Mike Montgomery sat before the cameras Sunday and casually turned his conflicting convictions and mixed emotions into a veneer of sheer relief and unapologetic delight.
Maybe the Cal coach was grinning at the irony in the moment.
He also may have been smiling about nabbing the prize that seems to matter most in terms of legacy, job security and salary requirement.
Montgomery, 65 and nearing the end of his coaching road, knows his beliefs as well as anyone who's ever held a clipboard. At least two of them have not wavered over his 22 years coaching college basketball in the Bay Area.
No. 1 is there should be no conference tournaments, ever, anywhere.
No. 2 is the regular-season conference champion -- no matter the outcome of the conference tournament in which his team is forced to play -- deserves the automatic bid to the NCAA tournament.
"I value (the regular season) very highly,'' Montgomery said, "because it's the same for everybody. If we win it, we think that's probably enough.
"Now? I don't know. After this, probably not.''
Evidently not, as Washington won the Pac-12 regular-season title but did not receive an NCAA tournament bid. It was the first time ever that the regular-season winner of one of the six so-called power conferences was snubbed.
Colorado, which finished sixth in the 18-game conference season, won the Pac-12 tournament over the weekend to swipe the automatic bid.
And, no, Montgomery is not the least bit willing to offer his team's invitation -- to meet South Florida in a first-round game for a No. 12 seed -- to the Huskies, simply because, in his mind, they did enough during the regular season to join the party.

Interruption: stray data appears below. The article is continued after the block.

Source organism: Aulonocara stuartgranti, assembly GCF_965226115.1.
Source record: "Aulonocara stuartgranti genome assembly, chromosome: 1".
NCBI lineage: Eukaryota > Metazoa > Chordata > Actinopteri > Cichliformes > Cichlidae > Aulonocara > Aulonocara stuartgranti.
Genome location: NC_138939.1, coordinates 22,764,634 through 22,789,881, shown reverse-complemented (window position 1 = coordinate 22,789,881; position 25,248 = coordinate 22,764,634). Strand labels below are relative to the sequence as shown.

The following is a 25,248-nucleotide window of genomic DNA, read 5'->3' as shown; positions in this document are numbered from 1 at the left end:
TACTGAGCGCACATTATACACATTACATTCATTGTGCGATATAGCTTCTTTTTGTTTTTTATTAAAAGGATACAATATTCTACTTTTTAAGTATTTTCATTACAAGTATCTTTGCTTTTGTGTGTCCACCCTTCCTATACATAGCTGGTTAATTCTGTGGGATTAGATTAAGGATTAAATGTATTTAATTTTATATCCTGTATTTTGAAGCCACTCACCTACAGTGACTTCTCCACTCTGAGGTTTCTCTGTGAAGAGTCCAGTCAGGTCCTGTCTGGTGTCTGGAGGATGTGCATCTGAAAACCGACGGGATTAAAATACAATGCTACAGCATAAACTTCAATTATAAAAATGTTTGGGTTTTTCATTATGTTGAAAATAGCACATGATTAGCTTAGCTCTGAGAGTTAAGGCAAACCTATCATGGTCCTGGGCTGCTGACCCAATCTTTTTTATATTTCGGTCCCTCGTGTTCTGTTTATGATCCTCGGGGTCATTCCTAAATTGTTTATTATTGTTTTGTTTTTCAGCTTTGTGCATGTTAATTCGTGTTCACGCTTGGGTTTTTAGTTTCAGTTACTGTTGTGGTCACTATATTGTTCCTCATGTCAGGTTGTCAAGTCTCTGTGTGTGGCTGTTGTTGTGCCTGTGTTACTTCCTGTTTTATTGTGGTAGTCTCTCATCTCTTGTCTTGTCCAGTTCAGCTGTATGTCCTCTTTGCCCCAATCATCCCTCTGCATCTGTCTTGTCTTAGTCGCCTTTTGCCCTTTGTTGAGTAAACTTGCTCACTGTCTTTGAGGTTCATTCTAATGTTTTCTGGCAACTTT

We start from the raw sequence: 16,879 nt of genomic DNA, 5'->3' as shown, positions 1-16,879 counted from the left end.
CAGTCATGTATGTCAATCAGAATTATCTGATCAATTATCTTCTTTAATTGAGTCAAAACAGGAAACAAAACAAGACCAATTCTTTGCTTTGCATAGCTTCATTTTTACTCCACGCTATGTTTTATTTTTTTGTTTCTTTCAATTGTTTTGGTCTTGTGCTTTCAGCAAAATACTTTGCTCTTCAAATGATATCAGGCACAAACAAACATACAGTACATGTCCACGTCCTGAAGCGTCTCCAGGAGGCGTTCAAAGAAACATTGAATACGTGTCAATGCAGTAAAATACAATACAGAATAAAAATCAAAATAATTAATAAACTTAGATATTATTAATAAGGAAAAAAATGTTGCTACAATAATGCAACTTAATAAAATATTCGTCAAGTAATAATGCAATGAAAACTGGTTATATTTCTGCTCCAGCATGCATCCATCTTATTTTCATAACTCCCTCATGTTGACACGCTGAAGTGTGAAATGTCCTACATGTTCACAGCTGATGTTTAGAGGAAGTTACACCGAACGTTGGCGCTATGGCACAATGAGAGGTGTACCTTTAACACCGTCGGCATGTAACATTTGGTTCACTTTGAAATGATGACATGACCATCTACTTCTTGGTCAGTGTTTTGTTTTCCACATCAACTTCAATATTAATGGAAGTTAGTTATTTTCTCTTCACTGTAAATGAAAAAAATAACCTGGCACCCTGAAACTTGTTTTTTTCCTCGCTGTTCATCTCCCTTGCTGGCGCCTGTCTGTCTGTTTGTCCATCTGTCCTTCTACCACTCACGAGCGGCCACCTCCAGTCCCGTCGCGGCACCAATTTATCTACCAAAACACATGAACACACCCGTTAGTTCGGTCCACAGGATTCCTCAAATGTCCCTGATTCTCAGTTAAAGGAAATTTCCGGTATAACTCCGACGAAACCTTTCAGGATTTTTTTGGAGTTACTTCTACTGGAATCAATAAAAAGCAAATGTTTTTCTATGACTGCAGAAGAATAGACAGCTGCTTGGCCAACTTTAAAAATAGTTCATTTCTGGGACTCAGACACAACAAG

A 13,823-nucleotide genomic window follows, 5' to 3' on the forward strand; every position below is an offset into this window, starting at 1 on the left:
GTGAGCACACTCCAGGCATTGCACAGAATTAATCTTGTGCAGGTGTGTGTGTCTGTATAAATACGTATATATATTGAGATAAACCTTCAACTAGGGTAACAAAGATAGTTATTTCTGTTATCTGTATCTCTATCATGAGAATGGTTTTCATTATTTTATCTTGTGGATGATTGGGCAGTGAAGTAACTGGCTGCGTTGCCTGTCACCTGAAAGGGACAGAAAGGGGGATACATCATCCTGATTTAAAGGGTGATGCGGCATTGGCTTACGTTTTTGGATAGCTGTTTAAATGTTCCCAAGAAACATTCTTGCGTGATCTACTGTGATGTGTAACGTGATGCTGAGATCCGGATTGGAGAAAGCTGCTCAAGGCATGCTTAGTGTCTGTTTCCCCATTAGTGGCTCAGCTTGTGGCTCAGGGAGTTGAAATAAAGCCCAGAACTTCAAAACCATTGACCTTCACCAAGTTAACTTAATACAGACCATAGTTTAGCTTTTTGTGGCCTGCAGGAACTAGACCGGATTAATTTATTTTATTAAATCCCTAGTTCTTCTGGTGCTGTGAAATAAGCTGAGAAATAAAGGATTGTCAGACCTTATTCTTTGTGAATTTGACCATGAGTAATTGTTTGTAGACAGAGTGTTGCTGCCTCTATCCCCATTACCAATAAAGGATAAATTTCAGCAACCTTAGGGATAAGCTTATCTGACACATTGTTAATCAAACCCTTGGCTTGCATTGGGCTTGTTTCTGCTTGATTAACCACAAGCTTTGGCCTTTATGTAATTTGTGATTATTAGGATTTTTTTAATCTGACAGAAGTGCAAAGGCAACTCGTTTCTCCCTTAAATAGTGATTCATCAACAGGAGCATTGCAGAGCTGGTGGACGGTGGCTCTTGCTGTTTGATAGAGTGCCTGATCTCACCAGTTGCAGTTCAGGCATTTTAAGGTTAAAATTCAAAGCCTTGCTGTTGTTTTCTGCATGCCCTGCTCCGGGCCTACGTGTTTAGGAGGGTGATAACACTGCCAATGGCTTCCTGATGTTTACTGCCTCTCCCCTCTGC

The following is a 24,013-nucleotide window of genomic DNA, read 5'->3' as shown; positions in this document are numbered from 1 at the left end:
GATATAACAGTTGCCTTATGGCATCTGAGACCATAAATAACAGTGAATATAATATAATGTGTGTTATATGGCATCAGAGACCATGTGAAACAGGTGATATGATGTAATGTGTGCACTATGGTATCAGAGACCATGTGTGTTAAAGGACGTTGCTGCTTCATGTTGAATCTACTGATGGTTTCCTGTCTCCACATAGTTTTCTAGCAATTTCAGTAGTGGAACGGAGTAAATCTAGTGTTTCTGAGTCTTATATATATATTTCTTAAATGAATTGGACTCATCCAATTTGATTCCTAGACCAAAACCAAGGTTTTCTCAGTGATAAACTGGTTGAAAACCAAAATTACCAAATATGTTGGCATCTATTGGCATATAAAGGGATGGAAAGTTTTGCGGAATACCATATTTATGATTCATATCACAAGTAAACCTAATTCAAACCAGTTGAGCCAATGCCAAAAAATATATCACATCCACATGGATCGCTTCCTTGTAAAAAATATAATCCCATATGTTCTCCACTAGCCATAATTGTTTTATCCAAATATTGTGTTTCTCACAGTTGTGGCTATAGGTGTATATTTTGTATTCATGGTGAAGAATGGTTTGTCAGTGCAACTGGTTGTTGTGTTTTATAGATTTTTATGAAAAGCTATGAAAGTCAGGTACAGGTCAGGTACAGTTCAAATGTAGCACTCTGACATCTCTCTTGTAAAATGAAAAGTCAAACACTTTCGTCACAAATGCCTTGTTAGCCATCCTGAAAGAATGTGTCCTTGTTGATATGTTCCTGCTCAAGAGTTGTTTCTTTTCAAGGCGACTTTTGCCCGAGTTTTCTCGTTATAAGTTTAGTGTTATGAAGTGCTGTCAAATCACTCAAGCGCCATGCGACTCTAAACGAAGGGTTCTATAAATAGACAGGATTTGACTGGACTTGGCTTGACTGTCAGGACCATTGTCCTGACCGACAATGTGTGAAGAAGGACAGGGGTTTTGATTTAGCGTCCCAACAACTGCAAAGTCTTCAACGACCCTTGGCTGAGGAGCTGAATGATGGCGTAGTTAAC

"I think they should have made it, too,'' Montgomery said.
Montgomery imagined the committee members in a conference room, agonizing over those precious final selections to their highly coveted tournament. In what arguably has been the Pac-12's (or Pac-10's) least impressive overall season, the Buffaloes' automatic bid earned them only a No. 11 seed.
"They probably figured to take no more than two,'' Montgomery said, "and may have been sitting there trying to decide. Is it Washington or Cal? Is it Cal or Washington? Our RPI was higher, so that had to help us.
"For Cal, what they did was great. But it cost Washington.''
If it's not quite that simple, it's pretty close. Cal's placement in a first-round game confirms its status as one of the final four teams invited, while Washington was among the last to be trimmed from the prospective field.
The consensus, however, is that the Bears submitted a more impressive résumé than the Huskies. Cal indeed had a higher RPI and played a stronger schedule. It also went one game deeper in the conference tournament, as Washington lost in its first appearance -- and lost its final regular-season game to a reeling UCLA squad.
The result is the 68-team NCAA tournament field has only two Pac-12 schools, seeded 11th and 12th. It's an embarrassing showing, for sure. It's outright disrespect, on a national level, and the conference has no ammo with which to respond.
In short, the Pac-12 is getting no more than it has earned.
"We have to do a better job in November and December,'' Montgomery said, referring to beefing up nonconference schedules.
Knowing Montgomery's convictions about regular-season conference championships, and knowing he was the recipient of an at-large bid, perhaps at the expense of the conference champ, I couldn't resist the tricky question.
Are you able to take the long view of this? Ten years from now, which would you rather have on your 2012 record: A Pac-12 championship or an at-large bid to the NCAA tournament?
"It's inconceivable to me that you should have to choose,'' he added. "But I guess I'm wrong.''
The unspoken answer, though, is the NCAA bid. He'll take the big tournament bid any year of his life. That's the means by which big-time coaches are measured. It influences their pay scale. It's how they are defined.
It's why Montgomery is happier than Washington's Lorenzo Romar, who gets the NIT.
The Cal coach had effectively been told his long-held belief in this matter carries no weight with the selection committee, yet he couldn't be more pleased to be on the losing end of this philosophical debate.
Contact Monte Poole at firstname.lastname@example.org.